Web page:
When is a park not a park? In fact, what is a park?
Wikipedia (an online encyclopedia) says it’s a protected area, in its natural or semi-natural state, (or planted), set aside for human recreation and enjoyment or for the protection of wildlife or natural habitats. Both the Webster and Oxford dictionaries provide similar meanings for the word.
It goes on to note that many are legally protected by law.
Perhaps that’s where the problem lies—whose law? If it’s local government law, the province can apparently overturn it; take the parkland away from one set of local users and give it to another set of local users—or whomever.
So, don’t get too accustomed to your favourite park, because it may no longer be a park the next time you want to use it.
That appears to be what’s happened with a portion of the 250-hectare Rose Valley Regional Park.
West Kelowna council is strongly opposed to the province’s proposal to turn 698 acres of Crown land around Rose Valley Reservoir, including large chunks of the regional park, over to the Westbank First Nation in exchange for eight acres of reserve land which are being used for a new interchange on Highway 97.
Both West Kelowna and the regional district board say the province hasn’t included them in discussions about the land exchange, despite the fact that West Kelowna operates a water utility that relies on the reservoir and the regional district has a Licence of Occupation on one parcel of the Crown land for a park.
And, it does seem criminal for the province to take away a park when it already has an agreement with another body covering that parcel of land. Would that stand up in court?
Late Thursday, Transportation Minister Blair Lekstrom said the watershed and reservoir would not be jeopardized by the agreement and that he feels it’s important that the park be maintained, perhaps by a co-management agreement with the WFN.
He also pointed out that there is no provincial dedication of that land as parkland, whether the regional district calls it one or not.
So here’s some history
I remember when a group of neighbours and outdoors enthusiasts rallied around to protect a little piece of property adjacent to the spring-fed Goldie’s Pond, which is beside Rose Valley elementary school in what is now West Kelowna.
A developer wanted to fill it in and build houses there.
It’s a pretty little pond with a wetland surrounding it that is extensively used by a wide variety of wildlife, including the dramatic yellow-headed blackbirds and their cousins, the red-winged blackbirds.
There were fund-raisers and much lobbying; there were T-shirts with the yellow-headed blackbirds on them and there was a campaign to save Goldie’s Pond.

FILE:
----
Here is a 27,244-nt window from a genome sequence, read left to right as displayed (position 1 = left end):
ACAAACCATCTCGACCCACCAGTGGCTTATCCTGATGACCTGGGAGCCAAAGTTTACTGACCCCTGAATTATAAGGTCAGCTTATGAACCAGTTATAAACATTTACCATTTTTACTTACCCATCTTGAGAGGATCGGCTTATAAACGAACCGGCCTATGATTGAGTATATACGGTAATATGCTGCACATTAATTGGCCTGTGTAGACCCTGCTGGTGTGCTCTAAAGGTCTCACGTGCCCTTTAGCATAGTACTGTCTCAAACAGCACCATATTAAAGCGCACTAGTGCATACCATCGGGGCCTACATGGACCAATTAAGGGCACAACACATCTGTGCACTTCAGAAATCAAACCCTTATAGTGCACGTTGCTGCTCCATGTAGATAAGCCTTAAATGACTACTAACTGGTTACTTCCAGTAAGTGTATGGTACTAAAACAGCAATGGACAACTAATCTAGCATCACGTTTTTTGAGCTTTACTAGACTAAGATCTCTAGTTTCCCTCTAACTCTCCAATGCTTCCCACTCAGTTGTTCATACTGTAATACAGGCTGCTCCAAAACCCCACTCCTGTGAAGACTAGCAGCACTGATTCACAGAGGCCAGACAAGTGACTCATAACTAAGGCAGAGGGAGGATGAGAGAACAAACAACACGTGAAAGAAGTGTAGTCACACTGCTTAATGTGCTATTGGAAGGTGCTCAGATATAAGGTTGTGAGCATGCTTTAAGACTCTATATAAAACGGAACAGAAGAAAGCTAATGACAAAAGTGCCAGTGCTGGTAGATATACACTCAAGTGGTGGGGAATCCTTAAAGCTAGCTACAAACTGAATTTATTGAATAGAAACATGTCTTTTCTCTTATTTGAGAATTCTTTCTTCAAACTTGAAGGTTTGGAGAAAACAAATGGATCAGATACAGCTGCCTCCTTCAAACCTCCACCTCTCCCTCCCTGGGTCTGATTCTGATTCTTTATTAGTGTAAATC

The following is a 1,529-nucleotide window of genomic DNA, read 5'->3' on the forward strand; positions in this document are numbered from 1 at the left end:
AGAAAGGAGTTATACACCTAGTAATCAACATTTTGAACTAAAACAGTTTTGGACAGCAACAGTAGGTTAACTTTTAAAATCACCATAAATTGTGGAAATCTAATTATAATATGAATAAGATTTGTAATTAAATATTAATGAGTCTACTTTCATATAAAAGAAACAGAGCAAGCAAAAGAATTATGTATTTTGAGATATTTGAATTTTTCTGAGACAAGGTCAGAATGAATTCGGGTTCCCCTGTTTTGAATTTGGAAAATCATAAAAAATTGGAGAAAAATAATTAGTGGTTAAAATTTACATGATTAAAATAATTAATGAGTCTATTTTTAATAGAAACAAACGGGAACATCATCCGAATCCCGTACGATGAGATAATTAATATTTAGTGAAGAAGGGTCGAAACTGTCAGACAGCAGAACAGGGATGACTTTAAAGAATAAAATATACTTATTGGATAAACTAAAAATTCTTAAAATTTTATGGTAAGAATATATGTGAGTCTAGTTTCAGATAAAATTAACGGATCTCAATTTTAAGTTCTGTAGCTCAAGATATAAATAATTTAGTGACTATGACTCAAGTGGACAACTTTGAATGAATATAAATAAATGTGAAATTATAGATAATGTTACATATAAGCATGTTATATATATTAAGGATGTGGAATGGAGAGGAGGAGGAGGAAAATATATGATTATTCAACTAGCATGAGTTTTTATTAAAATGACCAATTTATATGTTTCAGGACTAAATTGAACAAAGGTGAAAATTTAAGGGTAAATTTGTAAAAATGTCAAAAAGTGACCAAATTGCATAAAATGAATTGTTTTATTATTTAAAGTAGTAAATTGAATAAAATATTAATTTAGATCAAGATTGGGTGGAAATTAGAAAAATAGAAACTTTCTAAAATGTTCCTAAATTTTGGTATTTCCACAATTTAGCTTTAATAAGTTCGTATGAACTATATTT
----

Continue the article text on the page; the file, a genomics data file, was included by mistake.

The Nature Trust of B.C. got involved, and so did the Okanagan Region Wildlife Heritage Fund Society and the Central Okanagan Land Trust. There were other organizations and business that got involved and contributed to purchasing the land, but ultimately it was purchased and became a regional park.
It was just a small lot with a lovely little pond on it, but adjacent to it was a large piece of Crown-owned land that went up the ridge and down to Rose Valley Reservoir, a gem of a little lake pinched between the folds of the hills; created with a dam by the Lakeview Irrigation District early last century from a wetland, to provide clear water to the people of Lakeview Heights.
So, the regional district negotiated with the provincial government to add the upland wilderness to the little park around the pond so both wildlife and humans could enjoy the peace of a natural forest as part of their everyday lives, and to preserve a chunk of wild land.
After all, all those people had voted with the hearts, their minds, and even their wallets, in favour of preserving a bit of wilderness by protecting the little pond, so it must be a good thing to do, right?
However, the provincial government would never agree to a long-term tenure for the new park, just a license of occupation, which had to be renewed every 10 years.
So, what the people who use it believe is a wilderness park for their recreation and enjoyment; and a preserve for wildlife to conserve necessary habitat in an area that is rapidly being covered with asphalt and houses—is not really a park at all because the province can step in and take the land for development or some other use at any time.
And there are other “parks” that have similar uncertainties.
Robert Hobson, chairman of the Central Okanaga Regional District, is adamant CORD does not want to lose the park and that he doesn’t believe the province should be selling off land adjacent to reservoirs.
He is also concerned about the precedent this sets for removing land that is parkland for use for other purposes.
A portion of Cedar Mountain Regional Park, where the climbers’ playground is, part of the Crags, is also held under a license of occupation, so is parkland under uncertain circumstances too.
So is the upper portion of Glen Canyon Regional Park in West Kelowna; a portion of Antlers Beach/Hardy Falls Regional
Park in Peachland, a small acreage along phase two of the Mission Creek Greenway and foreshore licences throughout the region.
Crown land is owned by us, the same as regional parks are, but one of our two hands doesn’t seem to know, or care, what the other is doing. While one hand is giving, the other is taking away.
As parkland, these properties would remain in their natural states, for the use of wildlife and the enjoyment of all people, including members of the WFN.
I haven’t been able to get answers from the WFN about its plans for the properties, but I’m assuming that would no longer be the case.
We’ll all lose, if that’s so.
Judie Steeves writes about outdoors issues for the Capital News